After a 10:30am Zoom at home, I dashed to the car and drove to Northlake. Not a parking spot to be found. For blocks. For a half-mile, where I finally a 2-hour parking spot and began the walk to the restaurant.
When I arrived, I found Tank & Steve around the corner at the end of a line of about 60 people. That shouldn’t be too bad. Over time, a couple of people were allowed in the restaurant, and the line would move up just a little more.
But inside, the kitchen was overwhelmed. Not only making pizzas for those in the restaurants, who were ordering two pizzas each–one for now, and the other to toss in the freezer when they got home. But there were also to-go orders being phoned in. You can see where this is going.
Sadly, while we waited in line, a woman came up to the restaurant with a printed receipt for some pizzas she had purchased online. It turned out, she had been swindled. The restaurant wasn’t selling them online. Those scamsters work fast.
Meanwhile, back in line, I faced a dilemma. At which point do I decide, “Oh, this is ridiculous!” and just go home. Or, because I’ve already invested an hour, it could be just a few more minutes.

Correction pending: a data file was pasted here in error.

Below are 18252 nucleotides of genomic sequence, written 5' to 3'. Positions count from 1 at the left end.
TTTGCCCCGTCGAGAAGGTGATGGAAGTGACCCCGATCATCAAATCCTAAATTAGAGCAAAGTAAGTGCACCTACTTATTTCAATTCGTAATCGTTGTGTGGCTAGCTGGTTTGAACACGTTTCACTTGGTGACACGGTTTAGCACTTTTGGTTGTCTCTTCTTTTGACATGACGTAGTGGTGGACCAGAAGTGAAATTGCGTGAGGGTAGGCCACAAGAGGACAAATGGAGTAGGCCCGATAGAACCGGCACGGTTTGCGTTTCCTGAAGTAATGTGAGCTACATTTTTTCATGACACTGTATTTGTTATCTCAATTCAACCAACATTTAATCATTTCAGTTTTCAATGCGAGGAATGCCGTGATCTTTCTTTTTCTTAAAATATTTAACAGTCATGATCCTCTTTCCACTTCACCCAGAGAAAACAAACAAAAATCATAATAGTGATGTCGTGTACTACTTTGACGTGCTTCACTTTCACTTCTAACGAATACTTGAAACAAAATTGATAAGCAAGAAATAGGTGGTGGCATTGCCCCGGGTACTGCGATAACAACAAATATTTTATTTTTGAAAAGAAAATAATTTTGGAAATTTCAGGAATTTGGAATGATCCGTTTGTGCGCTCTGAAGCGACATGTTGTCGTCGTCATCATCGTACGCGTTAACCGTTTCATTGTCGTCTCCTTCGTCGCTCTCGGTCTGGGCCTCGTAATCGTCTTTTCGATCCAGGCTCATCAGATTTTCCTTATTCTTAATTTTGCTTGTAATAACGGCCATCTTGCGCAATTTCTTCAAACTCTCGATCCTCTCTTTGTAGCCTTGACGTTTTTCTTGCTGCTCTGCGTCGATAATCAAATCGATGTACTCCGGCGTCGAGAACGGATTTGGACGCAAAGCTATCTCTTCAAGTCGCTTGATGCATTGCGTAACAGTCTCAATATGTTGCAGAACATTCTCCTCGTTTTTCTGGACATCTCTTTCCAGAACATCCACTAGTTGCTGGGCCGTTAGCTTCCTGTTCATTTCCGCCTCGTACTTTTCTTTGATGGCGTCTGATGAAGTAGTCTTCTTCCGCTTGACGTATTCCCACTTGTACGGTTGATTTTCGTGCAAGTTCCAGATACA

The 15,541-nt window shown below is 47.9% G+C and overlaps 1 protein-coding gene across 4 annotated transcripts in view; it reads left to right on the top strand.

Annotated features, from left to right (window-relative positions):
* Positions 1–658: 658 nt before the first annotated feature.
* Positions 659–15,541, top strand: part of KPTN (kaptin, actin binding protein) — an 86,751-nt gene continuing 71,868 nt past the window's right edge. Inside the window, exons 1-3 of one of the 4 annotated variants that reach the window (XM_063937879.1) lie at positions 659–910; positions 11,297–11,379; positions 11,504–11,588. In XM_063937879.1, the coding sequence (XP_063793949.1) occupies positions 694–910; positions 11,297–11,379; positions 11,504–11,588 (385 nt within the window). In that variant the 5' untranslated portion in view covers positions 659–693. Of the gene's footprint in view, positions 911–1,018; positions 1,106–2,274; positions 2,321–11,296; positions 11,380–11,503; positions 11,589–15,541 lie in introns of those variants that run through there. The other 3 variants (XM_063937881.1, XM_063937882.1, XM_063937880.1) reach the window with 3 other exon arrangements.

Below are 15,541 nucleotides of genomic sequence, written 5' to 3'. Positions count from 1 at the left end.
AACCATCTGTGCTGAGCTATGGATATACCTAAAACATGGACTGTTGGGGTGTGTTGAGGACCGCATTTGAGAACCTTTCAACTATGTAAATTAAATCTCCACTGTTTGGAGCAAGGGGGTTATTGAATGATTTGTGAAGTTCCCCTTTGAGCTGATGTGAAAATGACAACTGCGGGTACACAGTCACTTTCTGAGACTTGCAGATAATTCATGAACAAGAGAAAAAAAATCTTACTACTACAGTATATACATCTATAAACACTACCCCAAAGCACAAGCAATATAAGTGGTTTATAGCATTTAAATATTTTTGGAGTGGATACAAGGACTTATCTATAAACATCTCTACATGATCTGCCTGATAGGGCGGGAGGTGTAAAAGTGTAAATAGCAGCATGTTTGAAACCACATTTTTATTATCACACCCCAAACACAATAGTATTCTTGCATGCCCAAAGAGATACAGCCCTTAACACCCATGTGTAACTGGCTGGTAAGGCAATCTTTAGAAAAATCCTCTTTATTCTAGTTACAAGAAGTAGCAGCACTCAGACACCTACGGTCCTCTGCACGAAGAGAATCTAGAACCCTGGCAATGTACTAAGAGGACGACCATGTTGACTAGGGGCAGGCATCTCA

I had lots of time to think about my decision because were not seated until 1:46m. Yes, 2-hours and 46-minutes just to be seated. When a waitress finally made it to our table, she apologized for the wait, said she could take drink orders but that the kitchen was so backed up, it may be a while until we would see a pizza. Beer was ordered, and we went into a new waiting mode.
On the positive side, I had some quality time with a couple of guys who have been like brothers to me over the years. We have been through a friggin’ lot—marriages, health scares, tragedies, life moments, so to that end, I was grateful for the FIVE HOURS we got to share together.
Yep, it was an hour and 16 minutes until a couple of delicious pizzas came our way. We were allowed two per person, but just settled for two of their $31 medium pizzas–a Combo and a Meat Lovers.
I’ll be honest, I had reached out to Abdoullah to see if he might remember us and was secretly hoping for him to say, “Oh, you guys are coming in? We’ll save you a table!” He said he did remember us, but no table offer was made.
Meanwhile, as we sat there in the pizza-ready position, waiting our beer, Abdoullah walked into his restaurant. He looked frail, needed a cane to walk and apparently just can’t verbally communicate well anymore. When I saw him, I yelled out, “Abdoullah!” He turned. I pointed to each of the characters. “Tank! Steve! Tim!”
His eyes widened and he smiled. We said some other things to him, which I don’t remember, but it was how his eyes lit up that will be the moment I cherish from that day.
Yes, that’s a big slice out of a workday. Leaving the house at 10:40am, getting back home at 4:34pm. However, I got to revisit an old haunt from my college days one more time, hang with old friends, see someone I hadn’t seen in almost 50 years and get a smile out of him. Yes, it made for a tough rest of the workday.
But it was all worth it.